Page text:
Postsynaptic Posterior Dorsal Column System and the Spinocervicothalamic Pathway

7—6 The origin, course, and distribution of fibers composing the postsynaptic-posterior column system (upper) and the spinocervicothalamic pathway (lower). Postsynaptic-posterior column fibers originate primarily from cells in lamina IV (some cells in laminae III and V-II also contribute), ascend in the ipsilateral dorsal fasciculi, and end in their respective nuclei in the caudal medulla. Moderate-to-sparse collaterals project to a few other medullary targets.

Fibers of the spinocervical part of the spinocervicothalamic pathway also originate from cells in lamina IV (less so from III and V). The axons of these cells ascend in the posterior part of the lateral funiculus (this is sometimes called the dorsolateral funiculus) and end in a topographic fashion in the lateral cervical nucleus: lumbosacral projections terminate posterolaterally and cervical projections anteromedially. Cells of the posterior column nuclei and the lateral cervical nucleus convey information to the contralateral thalamus via the medial lemniscus.

Neurotransmitters: Glutamate ( + ) and possibly substance P ( + ) are present in some spinocervical projections. Because some cells in laminae III-V have axons that collateralize to both the lateral cervi cal nucleus and the dorsal column nuclei, glutamate (and substance P) may also be present in some postsynaptic dorsal column fibers.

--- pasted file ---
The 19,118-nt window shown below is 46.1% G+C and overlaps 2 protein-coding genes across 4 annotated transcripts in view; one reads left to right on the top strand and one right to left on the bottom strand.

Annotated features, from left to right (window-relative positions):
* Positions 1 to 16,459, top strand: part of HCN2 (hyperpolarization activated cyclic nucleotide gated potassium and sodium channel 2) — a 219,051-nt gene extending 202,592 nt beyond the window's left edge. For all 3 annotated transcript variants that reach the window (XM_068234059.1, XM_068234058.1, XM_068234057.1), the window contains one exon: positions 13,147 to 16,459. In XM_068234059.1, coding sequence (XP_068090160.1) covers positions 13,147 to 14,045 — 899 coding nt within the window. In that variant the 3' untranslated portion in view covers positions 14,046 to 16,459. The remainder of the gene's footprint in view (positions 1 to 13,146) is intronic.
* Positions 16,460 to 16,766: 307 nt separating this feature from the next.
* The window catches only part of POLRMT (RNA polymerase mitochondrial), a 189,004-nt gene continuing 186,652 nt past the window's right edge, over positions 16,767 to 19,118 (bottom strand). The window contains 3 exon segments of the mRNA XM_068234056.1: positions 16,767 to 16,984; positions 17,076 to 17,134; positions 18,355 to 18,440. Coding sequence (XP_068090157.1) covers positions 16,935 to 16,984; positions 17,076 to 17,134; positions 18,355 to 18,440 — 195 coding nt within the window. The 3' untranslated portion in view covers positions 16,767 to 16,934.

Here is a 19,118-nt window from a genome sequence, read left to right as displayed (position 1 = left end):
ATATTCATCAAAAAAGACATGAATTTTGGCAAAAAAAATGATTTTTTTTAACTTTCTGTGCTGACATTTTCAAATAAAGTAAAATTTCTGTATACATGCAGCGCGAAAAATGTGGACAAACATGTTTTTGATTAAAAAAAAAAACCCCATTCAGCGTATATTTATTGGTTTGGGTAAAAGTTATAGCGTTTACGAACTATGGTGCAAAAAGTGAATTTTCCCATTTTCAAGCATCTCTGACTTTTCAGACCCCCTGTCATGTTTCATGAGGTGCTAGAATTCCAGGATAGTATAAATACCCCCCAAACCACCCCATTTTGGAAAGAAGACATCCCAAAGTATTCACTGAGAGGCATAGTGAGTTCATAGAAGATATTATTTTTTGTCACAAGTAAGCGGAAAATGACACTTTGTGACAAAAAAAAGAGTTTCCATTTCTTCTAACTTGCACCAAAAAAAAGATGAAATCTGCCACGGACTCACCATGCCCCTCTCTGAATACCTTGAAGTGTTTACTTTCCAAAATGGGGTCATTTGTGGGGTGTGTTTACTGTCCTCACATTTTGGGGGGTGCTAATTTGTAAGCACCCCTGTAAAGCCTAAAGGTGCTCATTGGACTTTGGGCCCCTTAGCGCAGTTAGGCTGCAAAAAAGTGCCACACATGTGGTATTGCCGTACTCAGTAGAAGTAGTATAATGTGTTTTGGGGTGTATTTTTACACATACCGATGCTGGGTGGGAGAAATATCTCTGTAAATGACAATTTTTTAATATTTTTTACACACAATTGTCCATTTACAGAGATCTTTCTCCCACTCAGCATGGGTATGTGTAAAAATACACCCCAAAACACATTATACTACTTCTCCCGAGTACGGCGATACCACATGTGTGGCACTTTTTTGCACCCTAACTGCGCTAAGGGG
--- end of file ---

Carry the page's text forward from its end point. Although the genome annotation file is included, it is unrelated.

Clinical Correlations: The postsynaptic-posterior column and spinocervicothalamic pathways are not known to be major circuits in the human nervous system. However, the occurrence of these fibers may explain a well known clinical observation. Patients that have received an anterolateral cordotomy (this lesion is placed just ventral to the denticulate ligament) for intractable pain may experience complete or partial relief, or there may be a recurrence of pain perception within days or weeks. Although the cordotomy transects fibers of the antero-lateral system (the main pain pathway), this lesion spares the posterior horn, posterior columns, and spinocervical fibers. Consequently, the recurrence of pain perception (or even the partial relief of pain) in these patients may be explained by these postsynaptic-dorsal column and spinocervicothalamic projections. Through these connections, some nociceptive (pain) information may be transmitted to the ventral posterolateral nucleus and on to the sensory cortex, via circuits that bypass the anterolateral system and are spared in a cordotomy.

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